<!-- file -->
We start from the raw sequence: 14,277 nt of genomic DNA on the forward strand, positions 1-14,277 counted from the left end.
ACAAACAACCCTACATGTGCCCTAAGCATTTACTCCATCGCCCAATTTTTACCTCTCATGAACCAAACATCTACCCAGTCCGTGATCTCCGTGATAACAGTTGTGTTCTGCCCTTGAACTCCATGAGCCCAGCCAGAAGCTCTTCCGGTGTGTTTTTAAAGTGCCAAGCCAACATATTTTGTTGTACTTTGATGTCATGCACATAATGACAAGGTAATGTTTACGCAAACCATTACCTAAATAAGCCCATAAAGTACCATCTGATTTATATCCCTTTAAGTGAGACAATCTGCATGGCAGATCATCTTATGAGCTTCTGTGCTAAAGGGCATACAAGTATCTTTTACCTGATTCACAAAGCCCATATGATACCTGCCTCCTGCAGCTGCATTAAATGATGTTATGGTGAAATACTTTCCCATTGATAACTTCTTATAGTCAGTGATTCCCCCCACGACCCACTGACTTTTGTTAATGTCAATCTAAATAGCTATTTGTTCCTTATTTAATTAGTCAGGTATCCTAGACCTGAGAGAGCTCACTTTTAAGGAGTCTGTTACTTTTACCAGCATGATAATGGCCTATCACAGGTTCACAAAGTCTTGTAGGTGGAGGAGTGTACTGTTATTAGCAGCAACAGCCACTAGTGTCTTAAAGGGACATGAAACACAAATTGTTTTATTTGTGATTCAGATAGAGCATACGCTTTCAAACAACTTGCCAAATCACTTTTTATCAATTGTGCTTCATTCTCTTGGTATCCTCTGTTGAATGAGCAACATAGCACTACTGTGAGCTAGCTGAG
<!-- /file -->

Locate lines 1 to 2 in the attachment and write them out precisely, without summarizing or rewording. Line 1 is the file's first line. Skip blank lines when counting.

We start from the raw sequence: 14,277 nt of genomic DNA on the forward strand, positions 1-14,277 counted from the left end.
ACAAACAACCCTACATGTGCCCTAAGCATTTACTCCATCGCCCAATTTTTACCTCTCATGAACCAAACATCTACCCAGTCCGTGATCTCCGTGATAACAGTTGTGTTCTGCCCTTGAACTCCATGAGCCCAGCCAGAAGCTCTTCCGGTGTGTTTTTAAAGTGCCAAGCCAACATATTTTGTTGTACTTTGATGTCATGCACATAATGACAAGGTAATGTTTACGCAAACCATTACCTAAATAAGCCCATAAAGTACCATCTGATTTATATCCCTTTAAGTGAGACAATCTGCATGGCAGATCATCTTATGAGCTTCTGTGCTAAAGGGCATACAAGTATCTTTTACCTGATTCACAAAGCCCATATGATACCTGCCTCCTGCAGCTGCATTAAATGATGTTATGGTGAAATACTTTCCCATTGATAACTTCTTATAGTCAGTGATTCCCCCCACGACCCACTGACTTTTGTTAATGTCAATCTAAATAGCTATTTGTTCCTTATTTAATTAGTCAGGTATCCTAGACCTGAGAGAGCTCACTTTTAAGGAGTCTGTTACTTTTACCAGCATGATAATGGCCTATCACAGGTTCACAAAGTCTTGTAGGTGGAGGAGTGTACTGTTATTAGCAGCAACAGCCACTAGTGTCTTAAAGGGACATGAAACACAAATTGTTTTATTTGTGATTCAGATAGAGCATACGCTTTCAAACAACTTGCCAAATCACTTTTTATCAATTGTGCTTCATTCTCTTGGTATCCTCTGTTGAATGAGCAACATAGCACTACTGTGAGCTAGCTGAG